Always the Third Wheel
Q. I seem to frequently hang with people who are better friends with each other than with me—or they're dating. It makes me hesitant to do things with anyone unless it's just two of us. Should I let this bother me?
A. Being the third wheel can be tough. Because it bothers you, my advice is to intentionally avoid these kinds of situations as much as possible. It's going to happen now and then—and that's fine—but here's how you can keep them from happening too often: When invited to hang out with two others, ask if your friend would mind if you called another friend to join you. Also, make it a point to spend time with people one-on-one so you can bond with them and feel like you're focused on each other.
A high school girl once told me she was almost always home watching TV alone. I asked her how often she initiated times to hang out with people. She admitted she usually waited for others to call her. I think that was the problem.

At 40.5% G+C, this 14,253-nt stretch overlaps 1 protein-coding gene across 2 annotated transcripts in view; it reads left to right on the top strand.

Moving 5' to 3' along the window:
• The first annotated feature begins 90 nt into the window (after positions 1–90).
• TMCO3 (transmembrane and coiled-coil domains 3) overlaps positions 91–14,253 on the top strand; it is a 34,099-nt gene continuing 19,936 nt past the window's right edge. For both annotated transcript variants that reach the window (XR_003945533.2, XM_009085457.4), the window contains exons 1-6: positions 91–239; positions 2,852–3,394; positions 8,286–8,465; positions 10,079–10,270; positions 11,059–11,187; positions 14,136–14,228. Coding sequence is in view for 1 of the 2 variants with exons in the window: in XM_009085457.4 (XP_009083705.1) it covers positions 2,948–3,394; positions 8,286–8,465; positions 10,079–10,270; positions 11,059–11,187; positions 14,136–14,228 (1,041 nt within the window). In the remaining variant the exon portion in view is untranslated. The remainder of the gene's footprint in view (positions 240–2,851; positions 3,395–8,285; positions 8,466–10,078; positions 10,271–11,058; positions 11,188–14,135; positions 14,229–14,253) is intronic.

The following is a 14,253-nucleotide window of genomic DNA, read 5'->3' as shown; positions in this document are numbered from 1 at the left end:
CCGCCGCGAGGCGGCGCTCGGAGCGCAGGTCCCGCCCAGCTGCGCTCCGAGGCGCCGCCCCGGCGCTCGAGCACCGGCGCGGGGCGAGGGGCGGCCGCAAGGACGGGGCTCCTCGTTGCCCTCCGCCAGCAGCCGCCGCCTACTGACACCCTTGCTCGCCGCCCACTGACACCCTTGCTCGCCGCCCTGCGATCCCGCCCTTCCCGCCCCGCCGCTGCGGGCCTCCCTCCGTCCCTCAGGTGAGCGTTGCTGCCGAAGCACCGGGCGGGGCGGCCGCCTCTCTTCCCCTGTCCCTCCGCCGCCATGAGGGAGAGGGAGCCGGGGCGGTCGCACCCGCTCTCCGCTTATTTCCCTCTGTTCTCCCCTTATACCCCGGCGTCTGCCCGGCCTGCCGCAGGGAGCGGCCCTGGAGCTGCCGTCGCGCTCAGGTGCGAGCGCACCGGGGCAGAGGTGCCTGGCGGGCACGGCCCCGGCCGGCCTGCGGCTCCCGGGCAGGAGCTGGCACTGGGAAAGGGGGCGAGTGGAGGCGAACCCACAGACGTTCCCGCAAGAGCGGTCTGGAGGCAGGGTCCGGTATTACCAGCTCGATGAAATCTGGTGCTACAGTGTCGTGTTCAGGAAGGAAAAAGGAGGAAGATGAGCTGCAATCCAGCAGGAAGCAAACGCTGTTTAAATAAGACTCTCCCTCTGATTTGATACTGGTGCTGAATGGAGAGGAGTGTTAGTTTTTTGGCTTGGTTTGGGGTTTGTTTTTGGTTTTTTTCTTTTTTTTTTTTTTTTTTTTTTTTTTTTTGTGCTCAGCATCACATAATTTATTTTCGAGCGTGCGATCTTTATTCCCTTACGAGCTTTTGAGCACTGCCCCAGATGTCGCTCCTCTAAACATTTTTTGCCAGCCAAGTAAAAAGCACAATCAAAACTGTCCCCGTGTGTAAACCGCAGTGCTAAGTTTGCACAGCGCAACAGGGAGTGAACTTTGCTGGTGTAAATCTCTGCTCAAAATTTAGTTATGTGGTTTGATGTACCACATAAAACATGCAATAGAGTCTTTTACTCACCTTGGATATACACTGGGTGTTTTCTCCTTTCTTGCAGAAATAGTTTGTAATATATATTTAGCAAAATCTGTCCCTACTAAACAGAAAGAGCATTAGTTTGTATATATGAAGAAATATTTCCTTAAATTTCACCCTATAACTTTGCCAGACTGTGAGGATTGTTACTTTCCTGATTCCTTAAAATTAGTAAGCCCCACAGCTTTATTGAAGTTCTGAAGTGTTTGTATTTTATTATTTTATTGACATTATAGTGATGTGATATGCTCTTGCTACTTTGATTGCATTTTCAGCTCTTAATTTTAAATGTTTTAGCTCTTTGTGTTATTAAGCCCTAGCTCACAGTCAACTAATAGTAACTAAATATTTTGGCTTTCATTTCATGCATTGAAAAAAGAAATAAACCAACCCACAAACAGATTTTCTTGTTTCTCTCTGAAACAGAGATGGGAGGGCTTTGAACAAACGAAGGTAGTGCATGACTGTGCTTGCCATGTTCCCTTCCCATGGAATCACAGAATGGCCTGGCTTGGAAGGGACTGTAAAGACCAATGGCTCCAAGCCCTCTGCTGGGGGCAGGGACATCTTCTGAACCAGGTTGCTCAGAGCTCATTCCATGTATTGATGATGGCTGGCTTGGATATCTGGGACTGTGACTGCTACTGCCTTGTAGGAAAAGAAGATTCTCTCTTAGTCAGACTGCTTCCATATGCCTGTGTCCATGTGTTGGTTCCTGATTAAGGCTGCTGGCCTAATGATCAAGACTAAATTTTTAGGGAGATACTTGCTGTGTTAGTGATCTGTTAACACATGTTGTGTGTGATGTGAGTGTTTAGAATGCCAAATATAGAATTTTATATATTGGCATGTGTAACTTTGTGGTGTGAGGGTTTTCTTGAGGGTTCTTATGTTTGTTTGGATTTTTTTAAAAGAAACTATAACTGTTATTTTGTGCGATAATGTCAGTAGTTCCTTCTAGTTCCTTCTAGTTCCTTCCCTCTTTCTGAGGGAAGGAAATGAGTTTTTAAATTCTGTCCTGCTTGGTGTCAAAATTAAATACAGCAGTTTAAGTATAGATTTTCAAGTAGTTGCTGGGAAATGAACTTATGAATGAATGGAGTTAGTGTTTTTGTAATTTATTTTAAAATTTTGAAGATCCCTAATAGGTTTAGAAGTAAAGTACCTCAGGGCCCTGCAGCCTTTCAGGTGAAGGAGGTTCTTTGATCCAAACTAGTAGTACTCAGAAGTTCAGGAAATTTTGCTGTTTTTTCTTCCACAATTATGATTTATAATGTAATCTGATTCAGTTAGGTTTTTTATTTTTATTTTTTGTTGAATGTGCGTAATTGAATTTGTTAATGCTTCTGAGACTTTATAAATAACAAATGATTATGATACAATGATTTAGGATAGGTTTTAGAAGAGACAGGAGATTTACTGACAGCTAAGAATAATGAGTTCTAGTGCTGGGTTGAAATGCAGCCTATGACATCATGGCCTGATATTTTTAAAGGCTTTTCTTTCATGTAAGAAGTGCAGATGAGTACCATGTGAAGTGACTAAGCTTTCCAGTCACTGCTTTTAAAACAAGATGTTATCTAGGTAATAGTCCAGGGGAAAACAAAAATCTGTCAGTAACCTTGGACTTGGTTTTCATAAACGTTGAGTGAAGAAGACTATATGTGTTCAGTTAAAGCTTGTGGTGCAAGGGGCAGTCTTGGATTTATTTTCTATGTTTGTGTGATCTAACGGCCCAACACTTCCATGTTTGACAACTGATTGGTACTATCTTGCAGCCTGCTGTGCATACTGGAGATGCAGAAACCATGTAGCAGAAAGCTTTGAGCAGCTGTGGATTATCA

I encouraged her to make a list of people she would like to hang out with, and take the initiative to call them. She did. Later, she told me she wasn't spending very much time at home alone when she wanted to be out with friends. She was now setting her social calendar. Maybe you could follow her example.
I have one other suggestion: Consider joining a small group. Most youth groups have them. If your church doesn't, maybe a friend's church does. Along with being a great way to grow in your faith, a small group gives you opportunities to develop some close friendships in a group bigger than three.
Jim is an author, longtime youth worker and founder of HomeWord, a group seeking to honor God through strong families.
Copyright © 2008 by the author or Christianity Today/Ignite Your Faith magazine.
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